Hue-Williams stock offered in private sale
Dealer only bought back some of his stock from administrators, and the remainder is now being offered in a sealed-bid sale, with no reserves or price guides
By Charlotte Burns. Web only
Published online: 22 May 2010
London. Stock from the now-defunct company Michael Hue-Williams Fine Art Limited is being offered by private treaty sale with Charterfields asset consultants in a sealed-bid sale, with no reserves on artworks or price guides.
The Art Newspaper understood in December (Issue 208, p49) that Hue-Williams had bought back his stock, but Hue-Williams said that he had “only bought some of the stock from the defunct company—they are selling [other works].” He added: “If the balance of the stock doesn’t find another buyer in this process then they will probably come back to me again—but they are in control of this process, not me. It’s out of my hands.”
Roger Cutting, the Charterfields agent handling the sale on behalf of the administrators, said: “When this case started we were able to come to terms with Michael in terms of stock he wanted to buy back, and what he wanted to pay for it against valuation.” He added: “Michael was able to offer a premium price for a bulk of the stock to continue an art business. He has links with these artists, so in many ways, he is the best placed to own [it].” Geoffrey Martin & Co, the liquidators of Michael Hue-Williams Fine Art Limited, declined to comment.
Hue-Williams confirmed that he is trading under the company name Albion Editions, and is working with artists including the Campana brothers, but said: “I think it would be inappropriate at this stage for me to say what I am planning, until the historic problems [of the gallery] are removed.” Though he is not legally obliged, Hue-Williams said he intends to pay back creditors, saying: “My reputation is at stake, so we are in that process now—we’re probably 70% clear and should be finished in a couple of months. We’re nearly at the point where we can move forwards in a productive way.” He declined to comment on plans to re-open his gallery.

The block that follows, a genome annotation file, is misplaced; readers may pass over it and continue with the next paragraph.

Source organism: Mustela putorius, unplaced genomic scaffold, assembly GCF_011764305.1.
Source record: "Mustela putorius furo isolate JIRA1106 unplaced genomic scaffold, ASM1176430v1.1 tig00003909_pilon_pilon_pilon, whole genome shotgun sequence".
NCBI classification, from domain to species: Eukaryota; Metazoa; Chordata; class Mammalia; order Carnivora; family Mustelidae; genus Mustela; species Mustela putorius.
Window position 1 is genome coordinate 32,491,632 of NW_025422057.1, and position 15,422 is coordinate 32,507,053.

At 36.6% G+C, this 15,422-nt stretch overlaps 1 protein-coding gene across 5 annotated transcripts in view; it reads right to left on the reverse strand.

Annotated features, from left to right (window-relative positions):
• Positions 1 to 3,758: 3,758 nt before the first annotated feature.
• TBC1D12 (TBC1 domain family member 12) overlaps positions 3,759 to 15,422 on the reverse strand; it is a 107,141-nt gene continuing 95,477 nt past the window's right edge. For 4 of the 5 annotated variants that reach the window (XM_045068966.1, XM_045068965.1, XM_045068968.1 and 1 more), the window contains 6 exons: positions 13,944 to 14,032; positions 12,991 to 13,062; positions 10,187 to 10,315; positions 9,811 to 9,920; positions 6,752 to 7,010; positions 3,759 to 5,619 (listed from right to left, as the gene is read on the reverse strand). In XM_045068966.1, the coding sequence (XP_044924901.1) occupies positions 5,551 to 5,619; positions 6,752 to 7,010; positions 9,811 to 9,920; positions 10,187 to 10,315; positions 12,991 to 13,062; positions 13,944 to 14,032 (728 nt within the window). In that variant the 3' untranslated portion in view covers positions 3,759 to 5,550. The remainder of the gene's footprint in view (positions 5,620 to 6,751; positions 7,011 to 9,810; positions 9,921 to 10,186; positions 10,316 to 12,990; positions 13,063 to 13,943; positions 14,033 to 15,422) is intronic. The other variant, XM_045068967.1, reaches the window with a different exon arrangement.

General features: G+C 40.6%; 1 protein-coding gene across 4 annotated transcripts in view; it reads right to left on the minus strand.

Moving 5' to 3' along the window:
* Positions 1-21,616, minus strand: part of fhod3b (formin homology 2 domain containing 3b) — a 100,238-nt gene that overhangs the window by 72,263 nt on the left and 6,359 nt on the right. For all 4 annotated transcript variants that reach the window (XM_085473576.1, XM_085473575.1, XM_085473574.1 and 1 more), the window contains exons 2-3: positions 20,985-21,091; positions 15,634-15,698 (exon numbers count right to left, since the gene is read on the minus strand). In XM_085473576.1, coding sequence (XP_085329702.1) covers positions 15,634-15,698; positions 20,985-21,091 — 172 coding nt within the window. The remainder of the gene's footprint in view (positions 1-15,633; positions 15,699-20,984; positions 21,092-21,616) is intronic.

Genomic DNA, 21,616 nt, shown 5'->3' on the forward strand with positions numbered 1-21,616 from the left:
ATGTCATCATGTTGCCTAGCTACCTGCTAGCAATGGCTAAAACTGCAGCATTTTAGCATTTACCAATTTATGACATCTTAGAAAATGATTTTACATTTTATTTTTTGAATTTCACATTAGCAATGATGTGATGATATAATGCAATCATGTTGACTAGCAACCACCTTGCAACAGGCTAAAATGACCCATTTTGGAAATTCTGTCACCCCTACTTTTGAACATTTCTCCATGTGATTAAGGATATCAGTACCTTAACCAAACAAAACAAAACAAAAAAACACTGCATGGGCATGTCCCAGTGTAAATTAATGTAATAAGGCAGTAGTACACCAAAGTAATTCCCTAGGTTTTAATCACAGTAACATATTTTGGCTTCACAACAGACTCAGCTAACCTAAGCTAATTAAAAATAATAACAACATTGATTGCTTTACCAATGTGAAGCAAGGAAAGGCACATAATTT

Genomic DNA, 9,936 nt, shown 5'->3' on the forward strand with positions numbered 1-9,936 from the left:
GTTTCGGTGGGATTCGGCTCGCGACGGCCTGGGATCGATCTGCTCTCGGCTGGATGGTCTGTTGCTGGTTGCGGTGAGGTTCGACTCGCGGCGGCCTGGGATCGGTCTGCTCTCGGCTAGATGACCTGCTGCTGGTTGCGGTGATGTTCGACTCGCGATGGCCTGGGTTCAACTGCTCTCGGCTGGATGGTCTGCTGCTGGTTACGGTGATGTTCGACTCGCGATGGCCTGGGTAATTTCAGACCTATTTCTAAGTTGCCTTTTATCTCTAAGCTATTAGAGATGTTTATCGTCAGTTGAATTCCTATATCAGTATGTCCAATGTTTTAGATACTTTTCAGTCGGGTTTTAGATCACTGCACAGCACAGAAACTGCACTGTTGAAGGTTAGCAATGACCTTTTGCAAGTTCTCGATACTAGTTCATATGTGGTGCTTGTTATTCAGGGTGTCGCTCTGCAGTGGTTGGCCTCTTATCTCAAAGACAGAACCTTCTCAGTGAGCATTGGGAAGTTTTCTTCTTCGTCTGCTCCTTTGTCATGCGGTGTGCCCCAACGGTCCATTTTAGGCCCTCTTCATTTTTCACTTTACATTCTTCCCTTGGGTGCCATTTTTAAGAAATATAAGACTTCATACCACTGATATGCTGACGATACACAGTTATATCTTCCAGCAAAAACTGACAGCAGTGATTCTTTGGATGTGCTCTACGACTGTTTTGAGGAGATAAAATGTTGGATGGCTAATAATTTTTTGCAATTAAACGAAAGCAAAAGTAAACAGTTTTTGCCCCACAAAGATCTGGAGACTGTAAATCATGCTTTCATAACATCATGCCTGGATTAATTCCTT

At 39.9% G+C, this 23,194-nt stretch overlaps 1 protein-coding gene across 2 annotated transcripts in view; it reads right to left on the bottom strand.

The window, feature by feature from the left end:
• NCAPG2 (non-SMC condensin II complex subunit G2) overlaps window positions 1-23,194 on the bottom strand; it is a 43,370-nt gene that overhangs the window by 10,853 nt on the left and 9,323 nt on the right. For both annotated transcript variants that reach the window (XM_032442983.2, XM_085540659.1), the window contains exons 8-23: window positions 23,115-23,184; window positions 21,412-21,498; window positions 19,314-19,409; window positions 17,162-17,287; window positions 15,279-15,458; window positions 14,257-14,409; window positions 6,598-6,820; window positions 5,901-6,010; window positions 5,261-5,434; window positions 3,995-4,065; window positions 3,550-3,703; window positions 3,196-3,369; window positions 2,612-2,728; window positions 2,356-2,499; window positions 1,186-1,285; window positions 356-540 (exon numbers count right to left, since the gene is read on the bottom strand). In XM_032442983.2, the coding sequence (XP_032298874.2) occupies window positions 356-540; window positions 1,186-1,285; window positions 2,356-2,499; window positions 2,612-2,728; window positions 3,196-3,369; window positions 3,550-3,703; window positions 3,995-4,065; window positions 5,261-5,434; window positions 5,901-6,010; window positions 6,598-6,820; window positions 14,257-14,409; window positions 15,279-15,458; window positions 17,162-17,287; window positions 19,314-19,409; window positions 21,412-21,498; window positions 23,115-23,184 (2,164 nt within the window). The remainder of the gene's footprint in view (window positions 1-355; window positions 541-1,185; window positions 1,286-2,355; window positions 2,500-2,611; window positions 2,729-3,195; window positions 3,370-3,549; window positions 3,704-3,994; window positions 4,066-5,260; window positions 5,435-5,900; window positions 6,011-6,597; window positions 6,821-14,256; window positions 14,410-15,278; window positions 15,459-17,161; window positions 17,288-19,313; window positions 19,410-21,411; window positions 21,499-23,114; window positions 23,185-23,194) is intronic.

Several of the outstanding creditors confirmed that Hue-Williams is making steps towards paying back debts. “He is doing it bit by bit as he makes private sales. We’re in amiable negotiations,” said picture-framer Simon Beaugie, who has received a “small amount” of the £56,266 he was initially owed. “Michael has said all along that he intended to pay back his creditors,” said John Martin, outgoing director of Art Dubai, which was owed around £46,000. “I am not expecting this to be a fast process but if he can pull it off I’d have the greatest respect for him,” adding: “It’s one of those businesses where things can go wrong for people."
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